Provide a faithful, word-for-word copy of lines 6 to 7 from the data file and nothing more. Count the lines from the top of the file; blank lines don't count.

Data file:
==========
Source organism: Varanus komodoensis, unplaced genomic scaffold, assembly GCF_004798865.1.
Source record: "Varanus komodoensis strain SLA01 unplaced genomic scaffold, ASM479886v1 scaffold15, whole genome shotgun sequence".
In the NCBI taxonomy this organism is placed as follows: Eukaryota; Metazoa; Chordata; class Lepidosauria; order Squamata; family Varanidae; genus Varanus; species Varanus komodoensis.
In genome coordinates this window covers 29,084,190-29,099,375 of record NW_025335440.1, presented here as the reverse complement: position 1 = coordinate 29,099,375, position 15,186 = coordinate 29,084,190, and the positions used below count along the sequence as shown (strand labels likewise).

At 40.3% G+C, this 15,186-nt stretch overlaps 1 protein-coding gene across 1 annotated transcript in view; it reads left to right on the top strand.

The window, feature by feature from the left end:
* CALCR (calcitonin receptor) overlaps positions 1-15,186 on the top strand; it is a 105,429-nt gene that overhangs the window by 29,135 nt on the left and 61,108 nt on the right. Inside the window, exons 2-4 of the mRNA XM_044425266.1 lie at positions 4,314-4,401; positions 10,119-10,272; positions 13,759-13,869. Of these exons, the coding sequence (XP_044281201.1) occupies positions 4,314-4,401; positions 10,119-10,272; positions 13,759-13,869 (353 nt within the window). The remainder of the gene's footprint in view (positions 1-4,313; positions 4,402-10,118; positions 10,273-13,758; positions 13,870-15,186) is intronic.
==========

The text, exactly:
The window, feature by feature from the left end:
* CALCR (calcitonin receptor) overlaps positions 1-15,186 on the top strand; it is a 105,429-nt gene that overhangs the window by 29,135 nt on the left and 61,108 nt on the right. Inside the window, exons 2-4 of the mRNA XM_044425266.1 lie at positions 4,314-4,401; positions 10,119-10,272; positions 13,759-13,869. Of these exons, the coding sequence (XP_044281201.1) occupies positions 4,314-4,401; positions 10,119-10,272; positions 13,759-13,869 (353 nt within the window). The remainder of the gene's footprint in view (positions 1-4,313; positions 4,402-10,118; positions 10,273-13,758; positions 13,870-15,186) is intronic.